For me, the first sure sign of the impending arrival of spring is asparagus season. Ontario asparagus is the first local vegetable of the year and the growing season is short, starting in early May and ending at the end of June.

This beautiful, delicious vegetable is basically calorie free, coming in at 4 calories per stalk so for people who care about such things can eat their fill. Of course, if you choose to drench it in a velvety aioli, a decadent hollandaise sauce or crispy pancetta and mounds of grated parmesan, that’s another story. I don’t judge.

Super nutritious, delicious and versatile, if you aren’t stuffing your faces full of asparagus for the entire months of May and June, you are not living your best life. Whether you steam it lightly, coat it in olive oil, salt and sesame seeds and roast it in the oven or puree it into a soup, asparagus is versatile enough to to ensure that you won’t tire of it by the time the season is up.

One of my favourite ways to eat fresh, Ontario asparagus is to shave it into thin ribbons using a vegetable peeler and either toss it, raw,  into a salad or lightly sauté it as a side dish on it’s own, throw into some pasta or grains.

This salad is inspired by Vietnamese Bun – a big bowl of rice noodles with shredded vegetables, maybe a spring roll and some BBQ pork, a heap of fresh herbs and dry roasted peanuts bathed in Nuoc Cham, the ubiquitous Vietnamese dipping sauce. The other great thing about it is that it’s the perfect base to add leftover grilled meat, fish or seafood (as long as the flavours don’t clash) and you have a full meal in a bowl. You can let your imagination run wild, just make sure you don’t leave out the asparagus.

*store asparagus by wrapping the stalks in a damp paper towel

*before cooking, wash thoroughly


For more information on Ontario Asparagus, go to the Asparagus Farmer’s of Ontario

To read about my trip on the Asparabus, hop on over to The Yum Yum Factor


Vietnamese Asparagus Rice Noodle Salad

fresh and crisp – spring in a bowl. Serves 4


Nuoc Cham

1 cup hot water

1/2 cup white sugar

1/2 cup fresh lime juice

1/3 cup fish sauce

2 cloves garlic, grated on a rasp

1 small Thai chili, minced (leave the seeds in if you want it to be quite hot)

In a lidded glass jar, mix together the hot water and sugar until the sugar dissolves by giving it a vigorous shake. Add in the lime juice, fish sauce, garlic and chili and give another shake to combine. Use right away or store in the fridge.

For The Salad

Approx 250 g package of thin rice vermicelli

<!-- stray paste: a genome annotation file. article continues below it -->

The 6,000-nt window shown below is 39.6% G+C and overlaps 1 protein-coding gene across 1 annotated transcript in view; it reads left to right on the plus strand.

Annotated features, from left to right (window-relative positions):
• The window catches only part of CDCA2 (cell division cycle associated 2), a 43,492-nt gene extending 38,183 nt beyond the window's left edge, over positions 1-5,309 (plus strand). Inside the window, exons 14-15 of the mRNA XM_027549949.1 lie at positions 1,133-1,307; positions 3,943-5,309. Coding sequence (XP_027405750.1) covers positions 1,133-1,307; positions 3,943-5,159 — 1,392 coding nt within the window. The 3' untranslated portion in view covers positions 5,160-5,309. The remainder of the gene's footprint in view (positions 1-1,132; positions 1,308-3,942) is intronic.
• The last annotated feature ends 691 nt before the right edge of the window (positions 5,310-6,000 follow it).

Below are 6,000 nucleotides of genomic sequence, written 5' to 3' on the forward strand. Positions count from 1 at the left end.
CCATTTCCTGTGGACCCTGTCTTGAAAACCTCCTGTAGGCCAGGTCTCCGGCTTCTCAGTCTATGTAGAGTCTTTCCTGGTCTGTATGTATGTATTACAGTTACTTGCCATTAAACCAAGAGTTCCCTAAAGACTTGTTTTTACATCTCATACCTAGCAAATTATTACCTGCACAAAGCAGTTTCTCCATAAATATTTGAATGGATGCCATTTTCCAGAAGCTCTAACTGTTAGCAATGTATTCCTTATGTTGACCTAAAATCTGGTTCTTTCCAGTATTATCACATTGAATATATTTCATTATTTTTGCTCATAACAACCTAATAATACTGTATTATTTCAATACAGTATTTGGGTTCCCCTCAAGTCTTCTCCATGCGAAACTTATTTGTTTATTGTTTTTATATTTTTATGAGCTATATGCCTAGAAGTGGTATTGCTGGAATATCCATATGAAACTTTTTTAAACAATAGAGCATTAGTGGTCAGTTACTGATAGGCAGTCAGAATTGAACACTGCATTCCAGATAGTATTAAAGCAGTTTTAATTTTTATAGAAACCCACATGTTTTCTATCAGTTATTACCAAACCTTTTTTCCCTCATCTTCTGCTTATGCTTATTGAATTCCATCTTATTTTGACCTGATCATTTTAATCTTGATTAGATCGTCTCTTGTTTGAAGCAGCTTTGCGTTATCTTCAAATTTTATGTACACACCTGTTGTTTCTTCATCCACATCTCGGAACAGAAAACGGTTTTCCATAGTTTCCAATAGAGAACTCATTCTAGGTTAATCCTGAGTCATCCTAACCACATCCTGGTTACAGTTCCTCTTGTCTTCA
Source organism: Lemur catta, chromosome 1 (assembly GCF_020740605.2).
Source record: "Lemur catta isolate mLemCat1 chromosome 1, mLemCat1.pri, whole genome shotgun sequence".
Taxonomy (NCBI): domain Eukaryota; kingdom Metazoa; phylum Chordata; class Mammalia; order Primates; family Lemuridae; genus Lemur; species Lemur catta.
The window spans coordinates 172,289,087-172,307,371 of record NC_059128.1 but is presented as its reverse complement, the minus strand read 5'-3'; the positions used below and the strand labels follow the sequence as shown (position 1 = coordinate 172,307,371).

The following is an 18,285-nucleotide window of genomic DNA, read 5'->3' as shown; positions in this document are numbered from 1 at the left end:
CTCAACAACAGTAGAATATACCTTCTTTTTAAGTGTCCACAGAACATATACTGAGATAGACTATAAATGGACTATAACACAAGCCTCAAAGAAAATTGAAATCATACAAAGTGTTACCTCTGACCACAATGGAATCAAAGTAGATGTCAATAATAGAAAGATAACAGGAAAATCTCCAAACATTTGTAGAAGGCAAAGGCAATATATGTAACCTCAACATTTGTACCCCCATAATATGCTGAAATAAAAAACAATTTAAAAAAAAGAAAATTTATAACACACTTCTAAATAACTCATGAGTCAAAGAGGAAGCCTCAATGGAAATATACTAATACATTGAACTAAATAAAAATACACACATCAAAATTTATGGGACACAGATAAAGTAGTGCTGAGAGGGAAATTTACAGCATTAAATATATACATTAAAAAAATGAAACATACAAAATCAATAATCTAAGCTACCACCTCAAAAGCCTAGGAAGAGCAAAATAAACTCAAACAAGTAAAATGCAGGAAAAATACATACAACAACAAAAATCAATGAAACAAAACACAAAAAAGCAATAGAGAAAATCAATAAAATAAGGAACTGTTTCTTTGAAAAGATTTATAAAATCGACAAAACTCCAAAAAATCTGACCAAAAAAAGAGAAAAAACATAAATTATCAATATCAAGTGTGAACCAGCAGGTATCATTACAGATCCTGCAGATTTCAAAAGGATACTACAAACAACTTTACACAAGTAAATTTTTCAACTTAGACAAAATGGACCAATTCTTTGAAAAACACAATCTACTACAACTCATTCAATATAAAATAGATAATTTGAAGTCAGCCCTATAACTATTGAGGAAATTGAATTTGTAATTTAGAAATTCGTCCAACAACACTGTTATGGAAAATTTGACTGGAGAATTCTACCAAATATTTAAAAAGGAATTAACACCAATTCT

Two handfuls of cilantro, washed and chopped

Two handfuls of mint, chopped

Two handful Thai basil (use regular basil if you can’t find Thai), washed and chopped

1 bunch of fresh, fat asparagus spears

1 large carrot, thinly julienned or shredded

1 cucumber, julienned

3 radishes, sliced as thinly as possible

Nuoc Cham

1/2 cup dry roasted peanuts, finely chopped

3 scallions, sliced thin

Optional garnish: whole basil and mint leaves, lime wedges, thinly sliced Thai chili


slice the spears into thin ribbons with a peeler

Put the vermicelli in a bowl and cover with boiling water. Depending on fine your noodles are, it will take anywhere from 3 to 6 minutes to soften up – start checking after 3 minutes and when if feels like it’s nicely al dente, drain it right away, rinse with coldest tape water and drain. Set aside.

To prepare the asparagus ribbons, use a vegetable peeler to shave off thin strips off of each stalk. If the crowns pop off, don’t worry, just throw them in with the ribbons. A Y shape peeper is the easiest to use for this task but if you don’t have one, just persevere. If you want, you can do the carrot julienne using the peeler too – just peel off strips using the peeler and then, with a sharp knife, cut those strips into a fine julienne. You can also shred it on the large holes on your box shredder.

Put the cold, drained rice noodles in a big, deep bowl. Add the mint, basil and cilantro and give it a good toss – clean hands are the best way to mix this salad.

Add in the asparagus, carrot , cucumber and radish and toss again, mixing thoroughly. Pour some nuoc cham in and starting tossing the dressing into the salad. Keep adding the dressing, a bit at a time, until the noodles and vegetables are well coated.

Lastly, sprinkle the chopped peanuts and scallion over the top and serve. You can serve with a tray of whole basil and mint leaves, wedges of lime and thinly sliced Thai chili so people can add them to their salad if they like.